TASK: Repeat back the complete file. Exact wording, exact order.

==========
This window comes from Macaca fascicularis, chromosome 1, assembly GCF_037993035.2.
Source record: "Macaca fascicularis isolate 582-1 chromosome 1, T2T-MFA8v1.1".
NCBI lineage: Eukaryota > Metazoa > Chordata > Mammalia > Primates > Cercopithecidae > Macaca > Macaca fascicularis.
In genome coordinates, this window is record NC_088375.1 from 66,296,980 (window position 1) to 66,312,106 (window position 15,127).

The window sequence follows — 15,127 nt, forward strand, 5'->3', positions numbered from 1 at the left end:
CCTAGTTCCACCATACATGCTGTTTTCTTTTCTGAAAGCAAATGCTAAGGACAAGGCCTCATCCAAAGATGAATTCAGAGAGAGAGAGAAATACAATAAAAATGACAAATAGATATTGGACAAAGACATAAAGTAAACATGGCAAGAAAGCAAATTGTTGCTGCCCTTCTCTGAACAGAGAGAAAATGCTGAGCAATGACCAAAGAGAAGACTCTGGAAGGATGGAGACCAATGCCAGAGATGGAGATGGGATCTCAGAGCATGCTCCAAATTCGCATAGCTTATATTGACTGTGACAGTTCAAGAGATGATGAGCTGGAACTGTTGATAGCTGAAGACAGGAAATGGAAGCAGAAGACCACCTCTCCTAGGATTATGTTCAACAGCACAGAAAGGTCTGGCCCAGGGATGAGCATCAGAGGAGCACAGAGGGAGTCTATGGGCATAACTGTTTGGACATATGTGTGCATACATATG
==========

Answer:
This window comes from Macaca fascicularis, chromosome 1, assembly GCF_037993035.2.
Source record: "Macaca fascicularis isolate 582-1 chromosome 1, T2T-MFA8v1.1".
NCBI lineage: Eukaryota > Metazoa > Chordata > Mammalia > Primates > Cercopithecidae > Macaca > Macaca fascicularis.
In genome coordinates, this window is record NC_088375.1 from 66,296,980 (window position 1) to 66,312,106 (window position 15,127).

The window sequence follows — 15,127 nt, forward strand, 5'->3', positions numbered from 1 at the left end:
CCTAGTTCCACCATACATGCTGTTTTCTTTTCTGAAAGCAAATGCTAAGGACAAGGCCTCATCCAAAGATGAATTCAGAGAGAGAGAGAAATACAATAAAAATGACAAATAGATATTGGACAAAGACATAAAGTAAACATGGCAAGAAAGCAAATTGTTGCTGCCCTTCTCTGAACAGAGAGAAAATGCTGAGCAATGACCAAAGAGAAGACTCTGGAAGGATGGAGACCAATGCCAGAGATGGAGATGGGATCTCAGAGCATGCTCCAAATTCGCATAGCTTATATTGACTGTGACAGTTCAAGAGATGATGAGCTGGAACTGTTGATAGCTGAAGACAGGAAATGGAAGCAGAAGACCACCTCTCCTAGGATTATGTTCAACAGCACAGAAAGGTCTGGCCCAGGGATGAGCATCAGAGGAGCACAGAGGGAGTCTATGGGCATAACTGTTTGGACATATGTGTGCATACATATG